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Is a grad degree via on-line and part-time possible?

by FreshStart
Tags: degree, grad, parttime
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FreshStart
#1
Aug1-08, 10:58 PM
P: 9
I'm currently in the navy, had my BS Physics since '95, I'm 37 years young, and would like to earn my Masters in an R&D field, or something related. I know what I'd like to do on a day to day basis, but don't know how to actually find a job description with respect to it. Need Guidance...
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will.c
#2
Aug1-08, 11:23 PM
P: 374
Well, what would you like to do on a day to day basis?
Howers
#3
Aug2-08, 12:07 AM
P: 444
Masters degree seems kind of pointless on-line, atleast if you are looking for work in the field. You need to establish connections with profs and advisors. For the sheer knowledge, go for it. Just dont quit your day job.

Asphodel
#4
Aug2-08, 12:10 AM
P: 451
Is a grad degree via on-line and part-time possible?

Part time is possible, in fact part time for Master's programs is extremely common. There are scads of people that come back later after they have a job and family to do a Master's program. There are also "Evening Master's" programs, depending on institutional offerings.

Part time for PhD is rather uncommon. You would need to have a very understanding advisor.

Online is rare, but happens often enough for Master's programs if you're not too picky about WHAT program it is. It's a special case that depends on what the institution decides to offer, much like the Evening programs. However, areas like physics tend to have an Evening program much more frequently than they have an Online program. On the other hand, if you want a degree in Information Science...O_o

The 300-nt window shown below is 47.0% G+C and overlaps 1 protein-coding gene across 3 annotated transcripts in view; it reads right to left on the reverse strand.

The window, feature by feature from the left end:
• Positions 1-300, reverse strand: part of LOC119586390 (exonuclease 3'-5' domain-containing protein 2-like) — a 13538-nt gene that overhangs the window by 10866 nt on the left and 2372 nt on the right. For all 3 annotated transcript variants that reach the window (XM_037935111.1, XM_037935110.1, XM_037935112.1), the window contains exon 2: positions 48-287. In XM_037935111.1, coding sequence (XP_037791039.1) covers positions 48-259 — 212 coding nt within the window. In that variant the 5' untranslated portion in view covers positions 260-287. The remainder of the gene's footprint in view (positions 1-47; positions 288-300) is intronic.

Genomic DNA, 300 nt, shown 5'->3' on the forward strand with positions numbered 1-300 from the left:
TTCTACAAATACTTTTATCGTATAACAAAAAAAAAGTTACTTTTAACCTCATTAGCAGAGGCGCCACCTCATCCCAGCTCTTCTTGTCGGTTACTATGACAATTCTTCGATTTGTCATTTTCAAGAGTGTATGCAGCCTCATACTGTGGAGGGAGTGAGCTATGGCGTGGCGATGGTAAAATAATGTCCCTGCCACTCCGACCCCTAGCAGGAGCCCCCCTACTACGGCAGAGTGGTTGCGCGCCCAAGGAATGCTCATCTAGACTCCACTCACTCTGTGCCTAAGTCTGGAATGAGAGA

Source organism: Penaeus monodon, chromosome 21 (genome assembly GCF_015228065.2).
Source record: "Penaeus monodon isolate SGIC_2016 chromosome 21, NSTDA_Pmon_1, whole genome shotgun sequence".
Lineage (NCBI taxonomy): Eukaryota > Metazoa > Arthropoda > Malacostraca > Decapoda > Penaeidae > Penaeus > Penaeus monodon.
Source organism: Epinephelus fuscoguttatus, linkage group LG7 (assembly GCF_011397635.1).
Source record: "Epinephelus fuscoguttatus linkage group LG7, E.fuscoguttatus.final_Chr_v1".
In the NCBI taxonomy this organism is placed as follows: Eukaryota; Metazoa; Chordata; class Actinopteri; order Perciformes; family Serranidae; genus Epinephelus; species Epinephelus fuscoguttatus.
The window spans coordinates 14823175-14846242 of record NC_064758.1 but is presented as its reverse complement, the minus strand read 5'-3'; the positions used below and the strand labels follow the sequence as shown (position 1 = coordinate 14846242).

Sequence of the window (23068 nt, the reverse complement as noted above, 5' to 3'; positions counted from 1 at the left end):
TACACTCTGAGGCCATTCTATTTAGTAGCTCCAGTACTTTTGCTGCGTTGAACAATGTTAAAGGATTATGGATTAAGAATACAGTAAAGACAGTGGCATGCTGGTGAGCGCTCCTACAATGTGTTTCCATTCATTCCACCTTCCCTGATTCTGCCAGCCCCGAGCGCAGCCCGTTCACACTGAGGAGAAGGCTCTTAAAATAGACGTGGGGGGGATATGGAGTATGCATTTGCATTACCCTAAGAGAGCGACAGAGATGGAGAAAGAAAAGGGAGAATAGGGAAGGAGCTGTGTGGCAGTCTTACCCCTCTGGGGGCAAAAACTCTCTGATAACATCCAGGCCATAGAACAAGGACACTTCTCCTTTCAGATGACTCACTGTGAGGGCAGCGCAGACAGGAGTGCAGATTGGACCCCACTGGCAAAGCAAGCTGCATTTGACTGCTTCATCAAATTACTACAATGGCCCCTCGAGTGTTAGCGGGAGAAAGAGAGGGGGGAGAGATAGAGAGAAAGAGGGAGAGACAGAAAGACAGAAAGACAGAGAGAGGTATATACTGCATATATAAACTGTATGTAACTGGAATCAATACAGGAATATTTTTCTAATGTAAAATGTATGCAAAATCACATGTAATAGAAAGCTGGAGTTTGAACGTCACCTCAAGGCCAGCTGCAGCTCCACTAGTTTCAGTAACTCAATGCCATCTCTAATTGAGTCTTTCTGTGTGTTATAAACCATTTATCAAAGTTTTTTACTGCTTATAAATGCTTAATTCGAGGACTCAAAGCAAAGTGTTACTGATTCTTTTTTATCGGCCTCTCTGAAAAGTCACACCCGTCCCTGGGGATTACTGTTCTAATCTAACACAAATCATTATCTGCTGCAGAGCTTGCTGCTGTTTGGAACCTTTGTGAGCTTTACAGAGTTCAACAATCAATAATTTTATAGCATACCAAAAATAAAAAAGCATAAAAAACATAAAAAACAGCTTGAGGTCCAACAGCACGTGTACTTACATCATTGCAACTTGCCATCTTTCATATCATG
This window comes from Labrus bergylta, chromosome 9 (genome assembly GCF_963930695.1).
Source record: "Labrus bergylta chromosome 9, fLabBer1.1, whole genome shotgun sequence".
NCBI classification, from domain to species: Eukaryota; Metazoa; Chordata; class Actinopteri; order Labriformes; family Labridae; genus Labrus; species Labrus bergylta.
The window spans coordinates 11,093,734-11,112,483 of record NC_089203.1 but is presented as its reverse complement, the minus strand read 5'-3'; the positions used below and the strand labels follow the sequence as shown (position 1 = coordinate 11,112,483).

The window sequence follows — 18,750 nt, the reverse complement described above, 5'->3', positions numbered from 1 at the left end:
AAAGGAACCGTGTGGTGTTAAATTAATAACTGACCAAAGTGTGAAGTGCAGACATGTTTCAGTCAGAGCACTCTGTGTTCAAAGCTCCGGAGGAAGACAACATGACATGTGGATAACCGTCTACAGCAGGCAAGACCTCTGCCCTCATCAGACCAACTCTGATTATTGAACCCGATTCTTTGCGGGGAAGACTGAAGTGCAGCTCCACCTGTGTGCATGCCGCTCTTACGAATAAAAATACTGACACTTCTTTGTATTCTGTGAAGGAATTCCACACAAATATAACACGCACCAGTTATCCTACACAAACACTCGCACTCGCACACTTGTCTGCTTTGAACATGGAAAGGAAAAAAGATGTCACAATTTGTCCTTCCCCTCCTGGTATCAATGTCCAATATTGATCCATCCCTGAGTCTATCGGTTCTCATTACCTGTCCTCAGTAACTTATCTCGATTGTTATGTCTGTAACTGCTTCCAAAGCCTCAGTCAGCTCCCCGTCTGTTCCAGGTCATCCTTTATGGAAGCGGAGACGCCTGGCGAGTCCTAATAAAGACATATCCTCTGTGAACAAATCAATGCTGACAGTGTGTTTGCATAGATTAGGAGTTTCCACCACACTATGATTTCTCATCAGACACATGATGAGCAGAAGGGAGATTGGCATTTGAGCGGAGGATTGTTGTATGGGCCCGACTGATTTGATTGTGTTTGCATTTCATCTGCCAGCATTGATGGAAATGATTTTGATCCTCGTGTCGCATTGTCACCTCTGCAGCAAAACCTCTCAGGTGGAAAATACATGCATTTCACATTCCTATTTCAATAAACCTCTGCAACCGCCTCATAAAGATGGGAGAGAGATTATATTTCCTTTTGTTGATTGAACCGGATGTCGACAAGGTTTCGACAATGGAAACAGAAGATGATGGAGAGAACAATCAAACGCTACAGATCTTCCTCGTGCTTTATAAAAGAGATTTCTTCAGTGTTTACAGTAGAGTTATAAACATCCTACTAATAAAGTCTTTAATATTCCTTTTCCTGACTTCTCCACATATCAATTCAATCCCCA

Choppy
#5
Aug3-08, 04:55 PM
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I would be surprised to learn if anything other than a course-based M.Sc. program is available on line. For graduate work in physics, I don't think there's much point to a course-based degree unless your ultimate goal is teaching. It's very difficult to learn how to research properly without proper face time with your supervisor.

As for part time, that's definately possible, but it obviously take longer to finish.
FreshStart
#6
Aug3-08, 06:38 PM
P: 9
I'm highly interested in working with/leading a team of designers/researchers on environmental , or space program projects (ie. designing a more efficient, lighter weight, less expensive solar roof panel(s)/ designing a more efficient working, and living space aboard the international space station). This, I would love to do on a day to day basis.

I just don't know how to go about preparing to be qualified to find such work!!
FreshStart
#7
Aug3-08, 08:46 PM
P: 9
Please help. What is my next step?
Saladsamurai
#8
Aug3-08, 09:06 PM
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P: 3,016
I would have to say that if you are interested in research and design, there probably is not anything based online that can help you. Maybe you could get into a Masters program in engineering with your Physics B.s. ?
Asphodel
#9
Aug3-08, 09:16 PM
P: 451
Design --> Master's, probably an engineering field, which depends on what you want to do.

Research --> Master's or Ph.D depending on plans and area.
FreshStart
#10
Aug4-08, 02:06 PM
P: 9
Hopefully I'll be able to find a Master's program in Engineering on-line. With the Navy, it will be my only way (time wise) I'm afraid. I'll be looking for an employer for that type of work in the southern MA., and northern CT.. Any companies in that area? Any suggestions would be a huge help. Thank you again for your time and thoughts.